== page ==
Thursday

15th Nov 2018

Column / Brussels Bytes

EU e-privacy proposal risks breaking 'Internet of Things'

  • The 'Internet of Things' is linking traditional online devices - such as computers and smartphones - to everyday items such as fridges, thermostats and music systems. (Photo: Marcus JH Brown/Flickr)

The 'Internet of Things' - smart devices that transmit data over a network - offer myriad benefits to European society, from helping people keep track of their fitness and providing drivers with live traffic information, to monitoring air quality and automating homes and factories.

But the forthcoming ePrivacy Regulation (ePR) could throw sand in the gears of such progress by unnecessarily regulating Internet of Things (IoT) devices.

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  • Items within your own household could 'talk' to each other - in the way that email connected the world (Photo: internetfestival.it)

To fix the problem, EU policymakers need to clarify that the ePR should not apply to most IoT devices.

In contrast to the General Data Protection Regulation (GDPR), which imposes strict limits on how companies can use personal data in general, the ePR proposes even stricter rules to protect the secrecy of electronic communications, like emails and voice calls.

The ePR would prohibit all data processing not necessary to provide a service and require explicit user consent in all cases, while the GDPR is more flexible.

Smartwatches and baby monitors

The European Commission's latest draft of the ePR stresses that it applies to machine-to-machine (M2M) transmissions, which would include all the data flowing between IoT devices, but the proposal makes no distinction between M2M transmissions that contain human communications, like smartwatches and baby monitors, and those that do not, like internet-connected air and water quality sensors.

For example, the ePR proposal could require drivers using live traffic information services to consent to data processing each time their car enters the range of a new sensor network and tries to exchange data with road sensors.

This is not practical.

Drivers cannot safely study a privacy agreement and truthfully confirm having read, understood, and agreed while navigating traffic.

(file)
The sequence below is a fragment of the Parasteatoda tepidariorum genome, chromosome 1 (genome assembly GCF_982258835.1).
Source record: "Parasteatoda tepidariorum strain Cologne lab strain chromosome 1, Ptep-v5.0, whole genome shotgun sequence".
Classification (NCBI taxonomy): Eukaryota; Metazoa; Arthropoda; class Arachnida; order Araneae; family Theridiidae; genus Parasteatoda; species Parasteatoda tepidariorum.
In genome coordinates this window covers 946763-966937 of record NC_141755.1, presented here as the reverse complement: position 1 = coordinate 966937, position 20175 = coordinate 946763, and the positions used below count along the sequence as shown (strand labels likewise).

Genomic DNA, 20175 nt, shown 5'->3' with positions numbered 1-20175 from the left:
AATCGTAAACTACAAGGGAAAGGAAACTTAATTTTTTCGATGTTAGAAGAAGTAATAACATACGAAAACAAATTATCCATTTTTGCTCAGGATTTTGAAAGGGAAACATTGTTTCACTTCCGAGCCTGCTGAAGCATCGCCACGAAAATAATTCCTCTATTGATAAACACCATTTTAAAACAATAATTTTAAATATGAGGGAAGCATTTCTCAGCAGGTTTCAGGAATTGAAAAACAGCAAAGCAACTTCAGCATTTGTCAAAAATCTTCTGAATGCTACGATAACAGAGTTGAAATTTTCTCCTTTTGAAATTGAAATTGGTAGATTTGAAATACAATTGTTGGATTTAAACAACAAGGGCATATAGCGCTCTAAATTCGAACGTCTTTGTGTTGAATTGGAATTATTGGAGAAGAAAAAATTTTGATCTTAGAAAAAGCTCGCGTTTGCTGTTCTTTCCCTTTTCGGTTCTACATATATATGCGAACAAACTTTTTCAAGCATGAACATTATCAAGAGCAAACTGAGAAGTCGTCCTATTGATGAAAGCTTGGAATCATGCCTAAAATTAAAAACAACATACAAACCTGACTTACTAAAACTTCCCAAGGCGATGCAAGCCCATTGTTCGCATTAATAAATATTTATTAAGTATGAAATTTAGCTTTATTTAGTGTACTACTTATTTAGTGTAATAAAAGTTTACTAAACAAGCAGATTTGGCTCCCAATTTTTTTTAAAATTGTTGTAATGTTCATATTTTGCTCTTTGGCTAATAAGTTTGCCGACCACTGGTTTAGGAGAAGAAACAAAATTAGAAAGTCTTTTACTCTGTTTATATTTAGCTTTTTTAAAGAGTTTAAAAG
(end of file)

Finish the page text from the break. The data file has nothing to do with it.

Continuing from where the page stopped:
The GDPR, on the other hand, would allow pre-existing contracts with the driver as a substitute for direct consent, and even that would only be necessary if the transmission carries personal data.

Not feasible

Clearly not all M2M transmissions involve interpersonal communications, and treating them as if they do would render many services that rely on this data inconvenient at best, and unfeasible at worst.

The GDPR already provides adequate protection for the privacy of personal information transmitted by IoT devices, while devices that transmit neither personal information nor private communications between people, like air quality monitors, need not be subject to either law.

The heart of the problem is that the ePR does not clearly specify which types of M2M transmissions the regulation would apply to.

Before the ePR becomes law, EU policymakers should clarify the regulation so that it only covers services that enable communications between people.

Indeed, there is a proposal before the Council of the European Union to exclude M2M services from the ePR, except where they enable "interpersonal and interactive communication."

Such a change would mean the ePR protects communications that rely on M2M transmissions, like voice conversations, while M2M services that carry personal data but are not for communications between people, like fitness tracking, would fall under the general provisions of the GDPR.

Transmissions that contain neither communications between people nor personal data need not be subject to any privacy rules at all.

EU policymakers have already created major problems for Europe's digital economy with the GDPR, which imposes several unnecessary restrictions—particularly on the use of artificial intelligence—that will undermine technological innovation in Europe, often without increasing consumer protection.

By adding even tighter restrictions, the ePR is likely to further limit EU digital innovation.

But unlike the GDPR, the ePR is not yet finalised, and policymakers can still easily change it. The scope of the ePR is needlessly broad, and policymakers should narrow it down while they still have the opportunity.

Nick Wallace is a Brussels-based senior policy analyst at the Centre for Data Innovation. His Brussels Bytes column deals with the digital single market and data-related policy issues in the European Union

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